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'Exploiting a Wonderful Opportunity'

Fifty years ago, Stanford officials clashed over accepting government support.

Courtesy Stanford News Service

Tresidder was uneasy about federal patronage.

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By Rebecca Lowen

With $566 million in federal funds flowing from Washington to Stanford this year, it's hard to imagine a time when the University did not rely on government patronage. But only 50 years ago, the relationship between Stanford and the federal government was just developing--and its future was highly uncertain. In fact, at the end of World War II, the two most powerful administrators on campus--President Donald Tresidder and Dean of Engineering Frederick Terman--clashed over whether Stanford should become dependent on federal funds.

Before World War II, some university administrators worried that taking money from Washington might subject them to political influence. This feeling was particularly strong at Stanford, where top officials, including Trustee Herbert Hoover, were hostile to the Roosevelt administration. The proper ally of the private university was private industry, they believed, and it was from industry that they sought--unsuccessfully, it turned out--the financial support necessary to lift Stanford into the ranks of the nation's top research universities. This wariness between universities and the federal government began to dissolve during the war as Harvard, MIT, Berkeley and others received contracts for big research projects. Stanford, however, remained mostly outside the loop.

After the war, Tresidder, a businessman in the Hoover mold, still felt uneasy about accepting government support. Strongly anti-communist and eager to see his underfunded University grow, Tresidder did encourage Stanford faculty to seek federal contracts for research that might bolster the nation's defenses. But he opposed Stanford becoming dependent on federal support, which he continued to regard as subject to the quirks of politics. "The hand which holds the purse strings sways the throne," he warned fellow university presidents at the 1947 meeting of the Association of American Universities. He admonished them "to tap private sources of funds" as well as public ones in order to "keep our universities free."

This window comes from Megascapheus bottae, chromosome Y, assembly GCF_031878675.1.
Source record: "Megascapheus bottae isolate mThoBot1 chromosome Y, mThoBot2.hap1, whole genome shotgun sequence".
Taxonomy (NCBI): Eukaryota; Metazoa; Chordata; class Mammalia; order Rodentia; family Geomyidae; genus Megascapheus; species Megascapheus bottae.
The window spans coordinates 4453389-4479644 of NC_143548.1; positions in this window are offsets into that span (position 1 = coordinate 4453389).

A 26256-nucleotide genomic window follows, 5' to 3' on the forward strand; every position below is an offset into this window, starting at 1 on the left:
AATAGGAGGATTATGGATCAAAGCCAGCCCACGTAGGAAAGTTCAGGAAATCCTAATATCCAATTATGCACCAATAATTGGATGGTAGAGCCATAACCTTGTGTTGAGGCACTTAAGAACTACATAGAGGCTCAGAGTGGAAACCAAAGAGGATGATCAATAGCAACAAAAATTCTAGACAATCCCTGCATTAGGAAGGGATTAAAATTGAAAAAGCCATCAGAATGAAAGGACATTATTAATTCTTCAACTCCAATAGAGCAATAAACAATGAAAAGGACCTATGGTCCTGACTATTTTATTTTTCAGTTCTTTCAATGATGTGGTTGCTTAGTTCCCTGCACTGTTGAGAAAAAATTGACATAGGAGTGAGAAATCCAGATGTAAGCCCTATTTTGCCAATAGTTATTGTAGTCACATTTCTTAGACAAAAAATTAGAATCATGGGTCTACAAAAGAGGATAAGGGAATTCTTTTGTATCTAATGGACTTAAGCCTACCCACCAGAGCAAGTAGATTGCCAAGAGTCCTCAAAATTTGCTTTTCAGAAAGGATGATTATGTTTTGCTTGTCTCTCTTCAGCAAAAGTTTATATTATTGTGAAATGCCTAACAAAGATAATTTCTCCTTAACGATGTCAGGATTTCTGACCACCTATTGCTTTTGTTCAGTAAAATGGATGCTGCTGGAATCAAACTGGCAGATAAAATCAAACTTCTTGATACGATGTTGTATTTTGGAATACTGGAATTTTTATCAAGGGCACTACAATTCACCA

Terman shared none of Tresidder's reservations about federal patronage. Recently returned to Stanford after his wartime stint at Harvard as director of the government-sponsored effort to develop countermeasures to enemy radar, Terman looked at Washington and saw "a wonderful opportunity, if we are prepared to exploit it." Here were the funds that the University needed to improve its reputation as a research institution. Terman, in fact, advocated blurring the boundaries between the University and the government, advising that Stanford pay faculty salaries with federal contract funds and use freed University dollars to invest in equipment and staff that might attract additional government support. "Government-sponsored research saves the University money," Terman stressed to Tresidder. He never missed the chance to chide Tresidder for Stanford's pre-Pearl Harbor isolationism. "We are fortunate to have a second chance to retrieve our position," he said in April 1947.

Meanwhile, both Tresidder and Terman continued to seek industry support, but not for precisely the same reasons. Tresidder created the Stanford Research Institute (SRI) in 1946 to attract private-sector funds as a substitute for federal dollars. To Terman, industry was not an alternative to the federal government but rather an essential leg in a triangular relationship: university-government-industry. Stanford would conduct research sponsored by Washington; industry would draw on this work and on Stanford-trained employees to develop technology for the government. In Terman's view, SRI researchers would accept government-sponsored grants that did not fit into the University's academic program. When the Institute began to pursue government patronage in exactly the way Terman was suggesting, Tresidder fired its director, William Talbot, in December 1947.

But by the late 1940s, Terman's vision had prevailed. Tresidder died in early 1948 while on the East Coast interviewing a new director for SRI. Deeply concerned about Stanford's shaky finances and reputation, he had already reluctantly agreed to Terman's plans for tying the University to government funding. By the outbreak of war in Korea, SRI and Stanford's engineering program each had more than $2 million in government contracts, amounts that would skyrocket as the Cold War progressed.

Terman understood how Stanford might help both government and industry while reaping huge benefits for itself. Stanford's rise to prominence and its pioneering relationship with high-tech industries prove the shrewdness of Terman's vision.

But that vision rested on the faith that government support was generous and never-ending. It was a faith that Tresidder could never fully embrace and that the end of the Cold War has now undermined.


Rebecca Lowen, MA '84, PhD '90, is a visiting scholar in history at the University of California-San Diego. This article is adapted from her new book, Creating the Cold War University: The Transformation of Stanford (University of California Press, 1997).


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